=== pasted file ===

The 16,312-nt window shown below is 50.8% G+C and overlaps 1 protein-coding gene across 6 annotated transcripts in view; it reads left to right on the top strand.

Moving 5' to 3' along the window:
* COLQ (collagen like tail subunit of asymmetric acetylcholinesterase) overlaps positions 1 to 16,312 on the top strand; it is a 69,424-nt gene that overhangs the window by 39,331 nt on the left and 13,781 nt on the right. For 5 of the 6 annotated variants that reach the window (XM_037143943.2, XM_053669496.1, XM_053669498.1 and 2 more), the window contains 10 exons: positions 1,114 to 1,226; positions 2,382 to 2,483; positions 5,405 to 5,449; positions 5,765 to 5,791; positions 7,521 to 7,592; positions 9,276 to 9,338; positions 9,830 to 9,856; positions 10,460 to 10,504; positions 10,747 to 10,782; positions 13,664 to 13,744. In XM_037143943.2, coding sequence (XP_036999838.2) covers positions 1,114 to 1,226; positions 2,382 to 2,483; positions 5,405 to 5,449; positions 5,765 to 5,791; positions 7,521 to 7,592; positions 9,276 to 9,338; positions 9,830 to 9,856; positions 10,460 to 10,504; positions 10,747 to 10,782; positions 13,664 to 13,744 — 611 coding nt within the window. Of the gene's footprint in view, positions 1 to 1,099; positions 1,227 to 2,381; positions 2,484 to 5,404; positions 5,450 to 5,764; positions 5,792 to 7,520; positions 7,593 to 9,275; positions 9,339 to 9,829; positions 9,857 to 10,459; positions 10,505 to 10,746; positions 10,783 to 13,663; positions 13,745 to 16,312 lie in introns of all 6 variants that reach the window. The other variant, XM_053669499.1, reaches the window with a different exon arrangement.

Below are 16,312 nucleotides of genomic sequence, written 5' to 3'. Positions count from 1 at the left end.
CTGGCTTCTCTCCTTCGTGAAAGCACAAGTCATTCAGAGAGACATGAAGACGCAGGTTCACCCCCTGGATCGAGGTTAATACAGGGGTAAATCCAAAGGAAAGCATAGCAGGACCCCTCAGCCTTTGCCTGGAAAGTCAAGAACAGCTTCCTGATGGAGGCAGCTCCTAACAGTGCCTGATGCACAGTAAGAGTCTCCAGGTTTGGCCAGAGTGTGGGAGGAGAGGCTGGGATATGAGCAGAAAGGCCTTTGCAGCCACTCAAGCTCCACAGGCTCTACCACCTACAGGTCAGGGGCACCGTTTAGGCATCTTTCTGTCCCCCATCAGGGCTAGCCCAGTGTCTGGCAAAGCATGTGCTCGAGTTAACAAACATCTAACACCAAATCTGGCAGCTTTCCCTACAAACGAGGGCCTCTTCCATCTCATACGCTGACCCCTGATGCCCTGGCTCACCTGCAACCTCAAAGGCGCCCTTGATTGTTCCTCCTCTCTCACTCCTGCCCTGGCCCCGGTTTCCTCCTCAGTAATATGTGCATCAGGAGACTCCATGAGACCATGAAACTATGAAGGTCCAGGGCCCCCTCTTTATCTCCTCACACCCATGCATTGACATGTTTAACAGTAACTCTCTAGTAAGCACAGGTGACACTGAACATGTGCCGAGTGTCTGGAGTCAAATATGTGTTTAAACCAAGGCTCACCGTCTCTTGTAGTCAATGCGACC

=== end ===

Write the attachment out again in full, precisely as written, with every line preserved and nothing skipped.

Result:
The 16,312-nt window shown below is 50.8% G+C and overlaps 1 protein-coding gene across 6 annotated transcripts in view; it reads left to right on the top strand.

Moving 5' to 3' along the window:
* COLQ (collagen like tail subunit of asymmetric acetylcholinesterase) overlaps positions 1 to 16,312 on the top strand; it is a 69,424-nt gene that overhangs the window by 39,331 nt on the left and 13,781 nt on the right. For 5 of the 6 annotated variants that reach the window (XM_037143943.2, XM_053669496.1, XM_053669498.1 and 2 more), the window contains 10 exons: positions 1,114 to 1,226; positions 2,382 to 2,483; positions 5,405 to 5,449; positions 5,765 to 5,791; positions 7,521 to 7,592; positions 9,276 to 9,338; positions 9,830 to 9,856; positions 10,460 to 10,504; positions 10,747 to 10,782; positions 13,664 to 13,744. In XM_037143943.2, coding sequence (XP_036999838.2) covers positions 1,114 to 1,226; positions 2,382 to 2,483; positions 5,405 to 5,449; positions 5,765 to 5,791; positions 7,521 to 7,592; positions 9,276 to 9,338; positions 9,830 to 9,856; positions 10,460 to 10,504; positions 10,747 to 10,782; positions 13,664 to 13,744 — 611 coding nt within the window. Of the gene's footprint in view, positions 1 to 1,099; positions 1,227 to 2,381; positions 2,484 to 5,404; positions 5,450 to 5,764; positions 5,792 to 7,520; positions 7,593 to 9,275; positions 9,339 to 9,829; positions 9,857 to 10,459; positions 10,505 to 10,746; positions 10,783 to 13,663; positions 13,745 to 16,312 lie in introns of all 6 variants that reach the window. The other variant, XM_053669499.1, reaches the window with a different exon arrangement.

Below are 16,312 nucleotides of genomic sequence, written 5' to 3'. Positions count from 1 at the left end.
CTGGCTTCTCTCCTTCGTGAAAGCACAAGTCATTCAGAGAGACATGAAGACGCAGGTTCACCCCCTGGATCGAGGTTAATACAGGGGTAAATCCAAAGGAAAGCATAGCAGGACCCCTCAGCCTTTGCCTGGAAAGTCAAGAACAGCTTCCTGATGGAGGCAGCTCCTAACAGTGCCTGATGCACAGTAAGAGTCTCCAGGTTTGGCCAGAGTGTGGGAGGAGAGGCTGGGATATGAGCAGAAAGGCCTTTGCAGCCACTCAAGCTCCACAGGCTCTACCACCTACAGGTCAGGGGCACCGTTTAGGCATCTTTCTGTCCCCCATCAGGGCTAGCCCAGTGTCTGGCAAAGCATGTGCTCGAGTTAACAAACATCTAACACCAAATCTGGCAGCTTTCCCTACAAACGAGGGCCTCTTCCATCTCATACGCTGACCCCTGATGCCCTGGCTCACCTGCAACCTCAAAGGCGCCCTTGATTGTTCCTCCTCTCTCACTCCTGCCCTGGCCCCGGTTTCCTCCTCAGTAATATGTGCATCAGGAGACTCCATGAGACCATGAAACTATGAAGGTCCAGGGCCCCCTCTTTATCTCCTCACACCCATGCATTGACATGTTTAACAGTAACTCTCTAGTAAGCACAGGTGACACTGAACATGTGCCGAGTGTCTGGAGTCAAATATGTGTTTAAACCAAGGCTCACCGTCTCTTGTAGTCAATGCGACC